An encore career. The second act. The new retirement.
Whatever you call it, baby boomers and seniors have been bitten by the entrepreneurship bug.
Amid economic and social changes, the 55- to 64-year-old age group has had the largest increase in entrepreneurial activity in the past decade, according to the Ewing Marion Kauffman Foundation, a nonprofit group that promotes entrepreneurship. This trend has continued in spite of the tepid economic recovery.
“It’s a whole movement of starting your own business, no matter how small,” said Elizabeth Isele, co-founder of the nonprofit Senior Entrepreneurship Works in Washington, D.C., and New York.
Consider Pat and Mary Sculley. They’re both 65, and they built successful careers, traveled around the world and raised two children in their more than 43 years together.
They had enough of a nest egg to retire. Instead, they took some of their savings to invest in a startup health and wellness franchise operation. They opened the Exercise Coach in two locations in Dallas in recent weeks. They plan to open a third in the next month. Two more are in the works.
At this point in their lives, they no longer wanted to work at a large corporation where other people were making decisions.
“We want to be in control,” said Pat, who spent 23 years at Electronic Data Systems, including a stint as president of the company’s operations in Japan.
The recession uprooted lives and forced many longtime workers out of their jobs. The unemployment rate among workers 55 and up is lower than the national average, but older employees also stay jobless longer.
“There are different ways to volunteer and help nonprofits and work part-time, but if you need more income than that, you’re up a creek,” Isele said. She works with lawmakers and nonprofit groups to help senior entrepreneurs build businesses.
Research in 2011 by Civic Ventures, a think tank on boomers, found that 1 in 4 Americans ages 44 to 70 are interested in starting businesses or nonprofit ventures in the next five to 10 years.
Even before the financial upheaval, workplace and demographic changes were fueling an entrepreneurial boom among older workers.
For starters, baby boomers represent a huge chunk of the overall population.
The Kauffman Foundation study in 2009 predicted that the U.S. might be on the verge of an entrepreneurship boom “not in spite of an aging population but because of it.”
While overall business startup activity in the U.S. dipped last year, the share of entrepreneurship among the baby boomer group has grown from 14.3 percent in 1996 to 23.4 percent last year, according to the Kauffman Foundation.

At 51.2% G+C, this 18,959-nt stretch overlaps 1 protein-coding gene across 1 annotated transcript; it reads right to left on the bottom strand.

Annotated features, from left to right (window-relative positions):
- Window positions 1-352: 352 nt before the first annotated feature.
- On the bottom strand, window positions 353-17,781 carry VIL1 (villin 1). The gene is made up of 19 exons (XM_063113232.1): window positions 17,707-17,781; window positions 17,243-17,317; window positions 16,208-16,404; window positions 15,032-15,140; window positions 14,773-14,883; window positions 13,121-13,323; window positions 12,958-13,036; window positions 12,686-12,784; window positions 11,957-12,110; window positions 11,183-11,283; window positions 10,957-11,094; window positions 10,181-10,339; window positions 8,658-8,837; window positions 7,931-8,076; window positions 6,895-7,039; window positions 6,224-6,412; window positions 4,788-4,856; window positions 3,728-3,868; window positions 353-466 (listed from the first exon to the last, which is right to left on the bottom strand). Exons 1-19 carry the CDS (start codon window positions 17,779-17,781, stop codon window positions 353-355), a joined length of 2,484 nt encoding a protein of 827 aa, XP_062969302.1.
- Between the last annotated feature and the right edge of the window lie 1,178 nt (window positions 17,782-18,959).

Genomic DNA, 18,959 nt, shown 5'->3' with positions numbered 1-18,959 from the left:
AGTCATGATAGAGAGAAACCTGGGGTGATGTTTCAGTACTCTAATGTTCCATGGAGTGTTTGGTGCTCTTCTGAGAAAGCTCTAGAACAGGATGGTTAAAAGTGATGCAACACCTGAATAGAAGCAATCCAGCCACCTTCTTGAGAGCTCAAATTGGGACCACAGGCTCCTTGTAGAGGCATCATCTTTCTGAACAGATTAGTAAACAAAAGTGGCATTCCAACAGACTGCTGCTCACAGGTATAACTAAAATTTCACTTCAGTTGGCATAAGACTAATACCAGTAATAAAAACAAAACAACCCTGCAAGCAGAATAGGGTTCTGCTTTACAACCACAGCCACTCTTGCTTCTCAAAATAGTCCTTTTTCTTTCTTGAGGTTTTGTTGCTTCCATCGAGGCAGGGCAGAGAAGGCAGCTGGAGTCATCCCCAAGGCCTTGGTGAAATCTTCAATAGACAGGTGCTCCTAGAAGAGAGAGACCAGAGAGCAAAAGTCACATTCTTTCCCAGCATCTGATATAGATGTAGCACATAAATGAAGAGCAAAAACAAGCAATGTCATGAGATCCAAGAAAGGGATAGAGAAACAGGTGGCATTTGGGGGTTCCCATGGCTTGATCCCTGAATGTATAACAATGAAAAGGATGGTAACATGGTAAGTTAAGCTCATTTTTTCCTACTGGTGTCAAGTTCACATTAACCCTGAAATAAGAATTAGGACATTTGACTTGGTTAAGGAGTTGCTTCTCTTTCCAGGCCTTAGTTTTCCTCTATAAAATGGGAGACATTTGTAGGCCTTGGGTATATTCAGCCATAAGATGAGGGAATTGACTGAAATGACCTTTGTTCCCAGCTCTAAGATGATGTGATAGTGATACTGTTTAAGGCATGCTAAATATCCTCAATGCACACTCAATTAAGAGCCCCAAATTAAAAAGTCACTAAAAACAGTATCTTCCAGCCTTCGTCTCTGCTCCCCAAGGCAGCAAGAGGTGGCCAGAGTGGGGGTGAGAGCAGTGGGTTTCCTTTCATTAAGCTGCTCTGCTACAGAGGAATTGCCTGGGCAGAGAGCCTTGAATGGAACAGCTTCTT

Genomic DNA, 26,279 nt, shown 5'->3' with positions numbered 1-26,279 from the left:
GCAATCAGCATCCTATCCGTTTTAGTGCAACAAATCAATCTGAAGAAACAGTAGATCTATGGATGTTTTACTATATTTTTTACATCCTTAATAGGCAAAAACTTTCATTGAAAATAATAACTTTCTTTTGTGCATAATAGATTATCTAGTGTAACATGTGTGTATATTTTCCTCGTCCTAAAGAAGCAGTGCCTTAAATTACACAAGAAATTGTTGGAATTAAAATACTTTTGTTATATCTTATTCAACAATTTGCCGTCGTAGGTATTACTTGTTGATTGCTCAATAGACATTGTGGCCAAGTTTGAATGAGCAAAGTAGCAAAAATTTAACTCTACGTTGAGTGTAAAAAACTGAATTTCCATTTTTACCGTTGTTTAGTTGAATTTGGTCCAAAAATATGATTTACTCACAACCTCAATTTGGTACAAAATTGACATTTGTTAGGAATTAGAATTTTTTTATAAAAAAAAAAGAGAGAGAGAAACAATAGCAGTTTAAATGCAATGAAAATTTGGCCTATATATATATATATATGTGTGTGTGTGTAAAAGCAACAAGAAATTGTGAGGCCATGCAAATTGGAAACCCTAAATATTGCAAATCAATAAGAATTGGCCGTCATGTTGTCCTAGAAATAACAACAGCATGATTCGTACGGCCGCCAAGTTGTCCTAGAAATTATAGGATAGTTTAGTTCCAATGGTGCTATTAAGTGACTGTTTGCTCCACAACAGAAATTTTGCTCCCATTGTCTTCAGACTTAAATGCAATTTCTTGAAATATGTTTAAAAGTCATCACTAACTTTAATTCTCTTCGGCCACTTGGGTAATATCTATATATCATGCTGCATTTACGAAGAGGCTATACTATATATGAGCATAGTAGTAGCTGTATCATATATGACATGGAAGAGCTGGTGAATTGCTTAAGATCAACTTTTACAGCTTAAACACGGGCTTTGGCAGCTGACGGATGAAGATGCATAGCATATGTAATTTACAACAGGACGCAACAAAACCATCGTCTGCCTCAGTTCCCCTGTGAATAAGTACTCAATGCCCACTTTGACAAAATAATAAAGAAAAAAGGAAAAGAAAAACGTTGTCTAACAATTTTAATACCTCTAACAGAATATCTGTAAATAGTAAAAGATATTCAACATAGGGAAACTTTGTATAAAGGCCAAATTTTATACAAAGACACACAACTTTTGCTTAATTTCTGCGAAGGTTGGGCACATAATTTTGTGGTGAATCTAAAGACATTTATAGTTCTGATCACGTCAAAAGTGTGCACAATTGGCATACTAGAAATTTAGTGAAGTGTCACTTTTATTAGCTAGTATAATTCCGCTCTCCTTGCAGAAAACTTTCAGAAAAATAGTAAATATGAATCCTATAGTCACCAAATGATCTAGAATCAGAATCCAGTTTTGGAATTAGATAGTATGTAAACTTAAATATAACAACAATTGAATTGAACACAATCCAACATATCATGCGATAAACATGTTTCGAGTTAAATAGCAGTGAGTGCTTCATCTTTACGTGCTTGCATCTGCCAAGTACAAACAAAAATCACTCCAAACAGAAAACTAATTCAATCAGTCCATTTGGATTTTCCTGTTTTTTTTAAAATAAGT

With baby boomers and seniors living longer and healthier, many are moving into second and third careers instead of retiring. The shift reflects a steady decline in lifetime employment at one company that was once commonplace, said Dane Stangler, director of research and policy at the Kauffman Foundation.
Plus, many older workers have the experience and wherewithal to start new businesses. Technology also makes it easier for them to venture out on their own.
“It’s definitely easier to strike out on your own,” Stangler said. “You can do a lot of different things, and if you’re in your 50s and 60s, you have quite a lot of social capital: large social network and lot of experience to tap into. Those are key resources for people entering self-employment or becoming entrepreneurs.”
After traveling the globe for work, the Sculleys moved to Scottsdale, Ariz., in 2002.
Mary continued to work in human resources at big companies, while Pat got a job leading a nonprofit.
By 2011, Mary said she was ready to leave corporate life and do something else. The couple had frequently talked about starting a business together, so they looked into entrepreneurship, Mary said.
They decided to move back to Dallas and started the due diligence of finding the right business opportunity.
After considering buying an existing small business, they founded the Exercise Coach, which fit their interests in health and wellness. Unlike typical gyms, the Exercise Coach focuses on one-on-one 20-minute strength training with a coach.
Their decades of work experience combining operations and human resources, the couple say, have been invaluable as entrepreneurs.
“The fact that we’ve had the experience we’ve had in multiple countries, we’re not very risk-averse,” Mary said. “We’re not stupid about it, but we’re not that risk-averse. We trust ourselves. That’s really important.”
As new entrepreneurs, the couple has enjoyed the challenges of finding real estate, hiring the right people and wearing many hats. Pat said they’re also having fun.
“I tried retirement,” Pat said. “And I just got bored.”
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